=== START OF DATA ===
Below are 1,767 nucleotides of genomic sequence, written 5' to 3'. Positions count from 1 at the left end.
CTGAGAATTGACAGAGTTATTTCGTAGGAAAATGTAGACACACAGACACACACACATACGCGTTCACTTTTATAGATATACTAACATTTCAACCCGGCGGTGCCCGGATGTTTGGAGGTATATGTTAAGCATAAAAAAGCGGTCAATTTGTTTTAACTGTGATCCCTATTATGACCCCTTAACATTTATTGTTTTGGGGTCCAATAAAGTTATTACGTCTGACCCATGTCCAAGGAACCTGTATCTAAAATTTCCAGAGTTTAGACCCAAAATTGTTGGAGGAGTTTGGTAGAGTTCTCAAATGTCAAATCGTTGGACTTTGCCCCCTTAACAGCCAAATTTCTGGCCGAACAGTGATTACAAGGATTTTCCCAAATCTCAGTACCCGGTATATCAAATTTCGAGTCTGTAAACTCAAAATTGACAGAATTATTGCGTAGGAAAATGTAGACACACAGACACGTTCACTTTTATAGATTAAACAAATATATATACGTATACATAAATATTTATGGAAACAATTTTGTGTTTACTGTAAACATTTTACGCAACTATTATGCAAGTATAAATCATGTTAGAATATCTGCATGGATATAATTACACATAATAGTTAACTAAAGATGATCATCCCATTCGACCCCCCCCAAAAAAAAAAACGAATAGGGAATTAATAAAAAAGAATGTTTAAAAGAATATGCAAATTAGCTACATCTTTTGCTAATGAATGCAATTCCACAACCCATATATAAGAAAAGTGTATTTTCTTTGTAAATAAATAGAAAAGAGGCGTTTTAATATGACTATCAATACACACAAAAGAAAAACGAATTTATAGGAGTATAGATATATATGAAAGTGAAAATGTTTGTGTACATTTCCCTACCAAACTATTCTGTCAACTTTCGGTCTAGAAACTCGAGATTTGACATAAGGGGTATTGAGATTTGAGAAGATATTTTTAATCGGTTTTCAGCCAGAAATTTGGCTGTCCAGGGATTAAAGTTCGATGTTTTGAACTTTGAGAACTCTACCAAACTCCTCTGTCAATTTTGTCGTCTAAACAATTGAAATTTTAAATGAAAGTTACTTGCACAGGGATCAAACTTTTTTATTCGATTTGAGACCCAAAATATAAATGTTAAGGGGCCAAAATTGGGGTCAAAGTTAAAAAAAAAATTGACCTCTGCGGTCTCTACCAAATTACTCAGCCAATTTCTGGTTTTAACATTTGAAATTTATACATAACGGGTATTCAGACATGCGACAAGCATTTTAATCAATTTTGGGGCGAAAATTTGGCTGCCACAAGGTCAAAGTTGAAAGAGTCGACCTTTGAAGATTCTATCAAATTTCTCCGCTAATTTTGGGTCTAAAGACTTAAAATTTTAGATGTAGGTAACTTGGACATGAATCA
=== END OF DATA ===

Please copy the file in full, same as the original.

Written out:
Below are 1,767 nucleotides of genomic sequence, written 5' to 3'. Positions count from 1 at the left end.
CTGAGAATTGACAGAGTTATTTCGTAGGAAAATGTAGACACACAGACACACACACATACGCGTTCACTTTTATAGATATACTAACATTTCAACCCGGCGGTGCCCGGATGTTTGGAGGTATATGTTAAGCATAAAAAAGCGGTCAATTTGTTTTAACTGTGATCCCTATTATGACCCCTTAACATTTATTGTTTTGGGGTCCAATAAAGTTATTACGTCTGACCCATGTCCAAGGAACCTGTATCTAAAATTTCCAGAGTTTAGACCCAAAATTGTTGGAGGAGTTTGGTAGAGTTCTCAAATGTCAAATCGTTGGACTTTGCCCCCTTAACAGCCAAATTTCTGGCCGAACAGTGATTACAAGGATTTTCCCAAATCTCAGTACCCGGTATATCAAATTTCGAGTCTGTAAACTCAAAATTGACAGAATTATTGCGTAGGAAAATGTAGACACACAGACACGTTCACTTTTATAGATTAAACAAATATATATACGTATACATAAATATTTATGGAAACAATTTTGTGTTTACTGTAAACATTTTACGCAACTATTATGCAAGTATAAATCATGTTAGAATATCTGCATGGATATAATTACACATAATAGTTAACTAAAGATGATCATCCCATTCGACCCCCCCCAAAAAAAAAAACGAATAGGGAATTAATAAAAAAGAATGTTTAAAAGAATATGCAAATTAGCTACATCTTTTGCTAATGAATGCAATTCCACAACCCATATATAAGAAAAGTGTATTTTCTTTGTAAATAAATAGAAAAGAGGCGTTTTAATATGACTATCAATACACACAAAAGAAAAACGAATTTATAGGAGTATAGATATATATGAAAGTGAAAATGTTTGTGTACATTTCCCTACCAAACTATTCTGTCAACTTTCGGTCTAGAAACTCGAGATTTGACATAAGGGGTATTGAGATTTGAGAAGATATTTTTAATCGGTTTTCAGCCAGAAATTTGGCTGTCCAGGGATTAAAGTTCGATGTTTTGAACTTTGAGAACTCTACCAAACTCCTCTGTCAATTTTGTCGTCTAAACAATTGAAATTTTAAATGAAAGTTACTTGCACAGGGATCAAACTTTTTTATTCGATTTGAGACCCAAAATATAAATGTTAAGGGGCCAAAATTGGGGTCAAAGTTAAAAAAAAAATTGACCTCTGCGGTCTCTACCAAATTACTCAGCCAATTTCTGGTTTTAACATTTGAAATTTATACATAACGGGTATTCAGACATGCGACAAGCATTTTAATCAATTTTGGGGCGAAAATTTGGCTGCCACAAGGTCAAAGTTGAAAGAGTCGACCTTTGAAGATTCTATCAAATTTCTCCGCTAATTTTGGGTCTAAAGACTTAAAATTTTAGATGTAGGTAACTTGGACATGAATCA